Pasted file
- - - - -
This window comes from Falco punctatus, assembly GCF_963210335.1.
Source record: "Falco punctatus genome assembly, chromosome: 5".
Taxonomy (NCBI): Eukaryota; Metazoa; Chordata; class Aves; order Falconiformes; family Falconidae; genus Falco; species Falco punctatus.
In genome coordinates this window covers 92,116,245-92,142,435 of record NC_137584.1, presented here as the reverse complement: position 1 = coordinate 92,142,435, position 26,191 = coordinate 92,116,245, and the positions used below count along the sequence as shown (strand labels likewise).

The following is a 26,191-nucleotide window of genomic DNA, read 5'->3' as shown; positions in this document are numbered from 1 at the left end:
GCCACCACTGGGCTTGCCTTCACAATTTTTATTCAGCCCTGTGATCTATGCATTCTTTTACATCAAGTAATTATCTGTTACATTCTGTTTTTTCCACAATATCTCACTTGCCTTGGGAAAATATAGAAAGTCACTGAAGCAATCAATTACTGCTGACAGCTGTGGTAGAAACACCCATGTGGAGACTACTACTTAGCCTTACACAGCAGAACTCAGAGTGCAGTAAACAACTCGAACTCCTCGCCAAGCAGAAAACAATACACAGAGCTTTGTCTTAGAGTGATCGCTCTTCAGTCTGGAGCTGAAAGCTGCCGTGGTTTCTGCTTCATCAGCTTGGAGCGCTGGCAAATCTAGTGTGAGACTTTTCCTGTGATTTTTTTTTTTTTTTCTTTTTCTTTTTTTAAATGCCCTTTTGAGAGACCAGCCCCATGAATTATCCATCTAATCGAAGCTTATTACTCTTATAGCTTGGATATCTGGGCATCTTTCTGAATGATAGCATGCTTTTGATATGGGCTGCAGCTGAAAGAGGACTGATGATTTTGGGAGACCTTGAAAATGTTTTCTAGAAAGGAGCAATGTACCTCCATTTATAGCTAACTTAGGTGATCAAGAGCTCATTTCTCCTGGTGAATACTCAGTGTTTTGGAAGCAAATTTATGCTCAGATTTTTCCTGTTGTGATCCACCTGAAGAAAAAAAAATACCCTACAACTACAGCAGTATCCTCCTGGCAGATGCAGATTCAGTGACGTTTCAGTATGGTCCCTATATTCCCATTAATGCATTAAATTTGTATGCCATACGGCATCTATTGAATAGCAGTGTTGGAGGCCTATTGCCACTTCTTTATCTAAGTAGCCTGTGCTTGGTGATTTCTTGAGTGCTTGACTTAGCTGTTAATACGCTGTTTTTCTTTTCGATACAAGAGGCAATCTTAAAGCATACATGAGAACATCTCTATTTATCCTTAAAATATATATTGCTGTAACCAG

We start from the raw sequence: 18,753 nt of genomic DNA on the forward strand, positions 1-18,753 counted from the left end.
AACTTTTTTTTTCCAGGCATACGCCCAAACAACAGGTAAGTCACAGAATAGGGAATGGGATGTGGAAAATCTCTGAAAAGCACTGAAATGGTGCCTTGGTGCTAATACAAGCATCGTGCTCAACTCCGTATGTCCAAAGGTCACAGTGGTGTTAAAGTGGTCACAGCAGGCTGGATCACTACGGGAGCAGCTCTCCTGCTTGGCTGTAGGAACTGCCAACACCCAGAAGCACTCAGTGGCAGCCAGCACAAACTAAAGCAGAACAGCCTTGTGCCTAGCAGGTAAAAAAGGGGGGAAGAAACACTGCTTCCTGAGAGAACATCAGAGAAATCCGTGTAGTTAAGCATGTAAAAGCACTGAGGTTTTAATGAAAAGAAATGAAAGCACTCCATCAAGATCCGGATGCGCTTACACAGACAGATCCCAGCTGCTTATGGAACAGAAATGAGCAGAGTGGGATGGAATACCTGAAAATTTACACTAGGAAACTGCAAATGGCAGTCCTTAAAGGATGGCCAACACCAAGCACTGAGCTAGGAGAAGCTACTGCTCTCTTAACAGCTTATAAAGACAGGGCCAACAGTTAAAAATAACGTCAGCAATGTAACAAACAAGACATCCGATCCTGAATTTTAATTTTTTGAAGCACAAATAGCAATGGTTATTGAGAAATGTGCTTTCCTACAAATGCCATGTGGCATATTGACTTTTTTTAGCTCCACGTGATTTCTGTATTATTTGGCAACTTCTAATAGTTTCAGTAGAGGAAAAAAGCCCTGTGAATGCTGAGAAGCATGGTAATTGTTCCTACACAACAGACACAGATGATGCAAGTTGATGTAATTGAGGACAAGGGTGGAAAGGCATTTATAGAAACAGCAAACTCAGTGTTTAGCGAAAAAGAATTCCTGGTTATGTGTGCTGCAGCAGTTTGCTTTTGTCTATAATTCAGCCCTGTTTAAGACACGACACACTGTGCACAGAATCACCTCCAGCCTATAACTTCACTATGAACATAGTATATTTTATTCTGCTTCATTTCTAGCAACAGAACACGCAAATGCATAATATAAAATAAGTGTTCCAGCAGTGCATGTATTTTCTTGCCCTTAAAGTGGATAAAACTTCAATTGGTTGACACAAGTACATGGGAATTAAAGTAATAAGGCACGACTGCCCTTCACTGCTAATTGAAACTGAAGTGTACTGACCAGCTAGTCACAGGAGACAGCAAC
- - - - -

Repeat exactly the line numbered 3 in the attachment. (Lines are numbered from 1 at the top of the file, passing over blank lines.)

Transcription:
Taxonomy (NCBI): Eukaryota; Metazoa; Chordata; class Aves; order Falconiformes; family Falconidae; genus Falco; species Falco punctatus.